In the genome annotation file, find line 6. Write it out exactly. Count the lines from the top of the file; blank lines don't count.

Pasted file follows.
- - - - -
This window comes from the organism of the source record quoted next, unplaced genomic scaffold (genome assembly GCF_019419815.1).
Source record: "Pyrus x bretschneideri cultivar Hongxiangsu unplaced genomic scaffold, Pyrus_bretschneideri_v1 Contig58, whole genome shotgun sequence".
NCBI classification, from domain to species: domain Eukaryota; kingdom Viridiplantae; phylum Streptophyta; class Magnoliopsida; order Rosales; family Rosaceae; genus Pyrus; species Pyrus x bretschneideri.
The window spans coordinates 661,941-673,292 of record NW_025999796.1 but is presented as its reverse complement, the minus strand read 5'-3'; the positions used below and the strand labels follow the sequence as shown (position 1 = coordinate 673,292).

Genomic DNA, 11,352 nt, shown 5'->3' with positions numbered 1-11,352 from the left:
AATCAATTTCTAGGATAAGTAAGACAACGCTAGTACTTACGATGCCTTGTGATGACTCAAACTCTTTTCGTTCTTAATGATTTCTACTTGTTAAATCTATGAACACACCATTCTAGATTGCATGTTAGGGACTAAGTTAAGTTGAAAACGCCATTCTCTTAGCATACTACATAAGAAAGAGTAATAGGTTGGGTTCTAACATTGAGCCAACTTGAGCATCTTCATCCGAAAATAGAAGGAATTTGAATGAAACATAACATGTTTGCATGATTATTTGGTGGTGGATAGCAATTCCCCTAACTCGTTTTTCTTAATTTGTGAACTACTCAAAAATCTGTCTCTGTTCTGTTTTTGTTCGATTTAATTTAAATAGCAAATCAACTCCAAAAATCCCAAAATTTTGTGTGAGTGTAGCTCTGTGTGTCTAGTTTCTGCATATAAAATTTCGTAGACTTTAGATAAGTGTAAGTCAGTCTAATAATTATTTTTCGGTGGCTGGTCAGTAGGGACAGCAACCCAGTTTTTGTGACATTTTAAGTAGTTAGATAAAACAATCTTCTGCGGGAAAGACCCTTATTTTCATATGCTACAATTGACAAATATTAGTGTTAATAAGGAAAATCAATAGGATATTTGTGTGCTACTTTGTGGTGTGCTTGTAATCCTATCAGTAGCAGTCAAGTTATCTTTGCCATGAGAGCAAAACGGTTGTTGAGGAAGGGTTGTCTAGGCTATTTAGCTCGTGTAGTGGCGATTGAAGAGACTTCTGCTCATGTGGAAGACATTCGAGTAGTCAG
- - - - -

AATCAATTTCTAGGATAAGTAAGACAACGCTAGTACTTACGATGCCTTGTGATGACTCAAACTCTTTTCGTTCTTAATGATTTCTACTTGTTAAATCTATGAACACACCATTCTAGATTGCATGTTAGGGACTAAGTTAAGTTGAAAACGCCATTCTCTTAGCATACTACATAAGAAAGAGTAATAGGTTGGGTTCTAACATTGAGCCAACTTGAGCATCTTCATCCGAAAATAGAAGGAATTTGAATGAAACATAACATGTTTGCATGATTATTTGGTGGTGGATAGCAATTCCCCTAACTCGTTTTTCTTAATTTGTGAACTACTCAAAAATCTGTCTCTGTTCTGTTTTTGTTCGATTTAATTTAAATAGCAAATCAACTCCAAAAATCCCAAAATTTTGTGTGAGTGTAGCTCTGTGTGTCTAGTTTCTGCATATAAAATTTCGTAGACTTTAGATAAGTGTAAGTCAGTCTAATAATTATTTTTCGGTGGCTGGTCAGTAGGGACAGCAACCCAGTTTTTGTGACATTTTAAGTAGTTAGATAAAACAATCTTCTGCGGGAAAGACCCTTATTTTCATATGCTACAATTGACAAATATTAGTGTTAATAAGGAAAATCAATAGGATATTTGTGTGCTACTTTGTGGTGTGCTTGTAATCCTATCAGTAGCAGTCAAGTTATCTTTGCCATGAGAGCAAAACGGTTGTTGAGGAAGGGTTGTCTAGGCTATTTAGCTCGTGTAGTGGCGATTGAAGAGACTTCTGCTCATGTGGAAGACATTCGAGTAGTCAG